Capitalization is a red herring: the real distinction is between "attack" and "Attack action".
Both of the answers from nitsua60 and Medix2 are correct regarding the nature of the distinction. However, the distinction is between the phrases "Attack action" and the word "attack," not between capitalizations.
For completeness, an Attack action is a type of action that can be taken, defined on PHB 192:
The most common action to take in combat is the Attack action, whether you are swinging a sword, firing an arrow from a bow, or brawling with your fists...
Certain features, such as the Extra Attack feature of the fighter, allow you to make more than one attack with this action.
Whereas an attack is defined as anything that requires an attack roll (PHB 194):
If there’s ever any question whether something you’re doing counts as an attack, the rule is simple: if you’re making an attack roll, you’re making an attack.
An Attack action can contain an attack, but it can also contain multiple attacks as well as grapples and shoves, among other things. In accordance with its name, using an Attack action uses up your action for the turn. On the other hand, an attack is usually contained within some other attempted thing: a spell, a melee weapon strike, etc.
Whenever the text is referring to an action, it is explicitly called an Attack action. Capitalization is not always a reliable way to determine whether or not the text is referring to the action--instead, one has to focus on the context. Attack actions are always written as such, whereas the other kind of attack frequently carries a modifier with it, such as "melee weapon attack" or "spell attack" or such. I have not found an exception to this rule in the PHB.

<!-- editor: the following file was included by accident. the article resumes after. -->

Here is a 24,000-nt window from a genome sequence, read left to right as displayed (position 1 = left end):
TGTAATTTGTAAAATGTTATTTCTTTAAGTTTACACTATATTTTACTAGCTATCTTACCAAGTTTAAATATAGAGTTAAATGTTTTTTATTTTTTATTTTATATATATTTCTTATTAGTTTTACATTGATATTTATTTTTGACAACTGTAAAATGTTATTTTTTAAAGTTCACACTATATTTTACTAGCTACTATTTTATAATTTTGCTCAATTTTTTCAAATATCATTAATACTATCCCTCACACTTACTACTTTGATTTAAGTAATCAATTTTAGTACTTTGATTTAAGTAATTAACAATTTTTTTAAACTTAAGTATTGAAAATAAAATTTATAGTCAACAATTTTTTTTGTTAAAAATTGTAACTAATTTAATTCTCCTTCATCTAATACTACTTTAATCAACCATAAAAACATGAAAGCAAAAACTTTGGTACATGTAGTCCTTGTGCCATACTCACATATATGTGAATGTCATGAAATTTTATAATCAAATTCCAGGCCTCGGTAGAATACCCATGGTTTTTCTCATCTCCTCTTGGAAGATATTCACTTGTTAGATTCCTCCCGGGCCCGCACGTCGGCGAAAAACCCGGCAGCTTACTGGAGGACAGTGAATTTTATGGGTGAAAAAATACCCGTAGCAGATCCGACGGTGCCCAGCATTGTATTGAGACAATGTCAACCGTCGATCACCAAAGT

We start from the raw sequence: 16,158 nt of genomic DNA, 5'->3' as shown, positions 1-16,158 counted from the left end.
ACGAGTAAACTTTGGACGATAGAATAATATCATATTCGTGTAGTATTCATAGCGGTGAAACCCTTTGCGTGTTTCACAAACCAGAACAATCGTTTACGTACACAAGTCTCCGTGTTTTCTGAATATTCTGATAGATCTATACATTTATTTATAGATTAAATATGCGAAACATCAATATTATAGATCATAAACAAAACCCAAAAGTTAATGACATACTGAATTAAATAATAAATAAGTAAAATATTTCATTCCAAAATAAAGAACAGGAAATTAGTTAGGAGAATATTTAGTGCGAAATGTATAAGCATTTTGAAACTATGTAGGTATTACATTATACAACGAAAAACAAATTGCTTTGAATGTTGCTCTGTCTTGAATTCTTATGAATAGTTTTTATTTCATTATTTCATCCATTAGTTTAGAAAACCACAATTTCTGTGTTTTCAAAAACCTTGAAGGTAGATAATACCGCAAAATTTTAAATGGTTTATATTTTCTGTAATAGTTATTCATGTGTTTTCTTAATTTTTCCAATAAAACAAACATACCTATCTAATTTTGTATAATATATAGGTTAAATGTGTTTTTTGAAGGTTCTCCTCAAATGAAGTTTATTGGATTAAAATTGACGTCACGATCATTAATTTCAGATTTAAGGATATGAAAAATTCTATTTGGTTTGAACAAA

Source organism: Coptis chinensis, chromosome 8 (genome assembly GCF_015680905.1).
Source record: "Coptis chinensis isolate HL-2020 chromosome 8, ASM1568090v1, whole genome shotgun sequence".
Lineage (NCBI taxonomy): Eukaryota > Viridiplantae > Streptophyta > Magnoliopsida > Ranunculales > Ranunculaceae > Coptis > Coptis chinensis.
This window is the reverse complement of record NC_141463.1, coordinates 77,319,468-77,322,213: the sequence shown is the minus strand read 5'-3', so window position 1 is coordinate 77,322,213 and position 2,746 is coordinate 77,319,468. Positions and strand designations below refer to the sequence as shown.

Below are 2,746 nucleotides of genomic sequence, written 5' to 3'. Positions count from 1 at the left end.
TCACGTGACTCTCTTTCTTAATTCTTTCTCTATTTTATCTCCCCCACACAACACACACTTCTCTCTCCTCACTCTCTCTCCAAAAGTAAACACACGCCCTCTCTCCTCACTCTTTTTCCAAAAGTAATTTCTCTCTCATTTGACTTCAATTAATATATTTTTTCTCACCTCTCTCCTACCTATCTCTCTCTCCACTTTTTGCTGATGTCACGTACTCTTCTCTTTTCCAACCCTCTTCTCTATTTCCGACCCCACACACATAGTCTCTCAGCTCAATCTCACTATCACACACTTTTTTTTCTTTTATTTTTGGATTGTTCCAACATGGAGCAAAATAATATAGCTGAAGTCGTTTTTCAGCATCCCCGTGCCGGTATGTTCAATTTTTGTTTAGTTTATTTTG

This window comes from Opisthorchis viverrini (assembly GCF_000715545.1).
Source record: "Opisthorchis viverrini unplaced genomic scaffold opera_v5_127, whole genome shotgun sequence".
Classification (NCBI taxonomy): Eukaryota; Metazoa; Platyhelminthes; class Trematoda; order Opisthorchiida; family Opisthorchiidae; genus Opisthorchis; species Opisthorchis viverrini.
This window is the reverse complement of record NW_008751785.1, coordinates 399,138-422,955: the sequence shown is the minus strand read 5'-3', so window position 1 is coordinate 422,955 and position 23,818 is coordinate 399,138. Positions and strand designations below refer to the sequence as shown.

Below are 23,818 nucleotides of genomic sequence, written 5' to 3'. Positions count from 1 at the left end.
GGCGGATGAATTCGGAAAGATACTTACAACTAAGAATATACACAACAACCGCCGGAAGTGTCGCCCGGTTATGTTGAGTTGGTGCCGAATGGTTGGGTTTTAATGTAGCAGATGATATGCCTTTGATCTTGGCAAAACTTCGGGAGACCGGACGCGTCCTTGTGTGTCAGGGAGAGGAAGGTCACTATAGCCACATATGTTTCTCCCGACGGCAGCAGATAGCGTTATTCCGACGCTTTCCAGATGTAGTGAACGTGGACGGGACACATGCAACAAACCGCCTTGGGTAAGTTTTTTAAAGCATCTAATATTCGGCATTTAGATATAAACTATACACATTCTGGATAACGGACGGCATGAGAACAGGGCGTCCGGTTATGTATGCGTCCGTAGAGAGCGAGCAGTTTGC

This is most commonly clear in the MM, where monsters' melee weapon attacks are all capitalized as "Melee Weapon Attack". Clearly these attacks are not attack actions, but they are capitalized as part of the header. If we focused only on the capitalization, we would have to look to context to determine whether it's an Attack action or just an attack.
I realize that this difference might be splitting hairs, but it's useful for resources that are not as careful as the PHB. For example, the official rules in the roll20 compendium or other SRD websites are not always so careful to preserve the capitalizations, but they usually do a good job in preserving the proper wording. Focusing on capitalization rather than terms of art might lead to frequent confusion.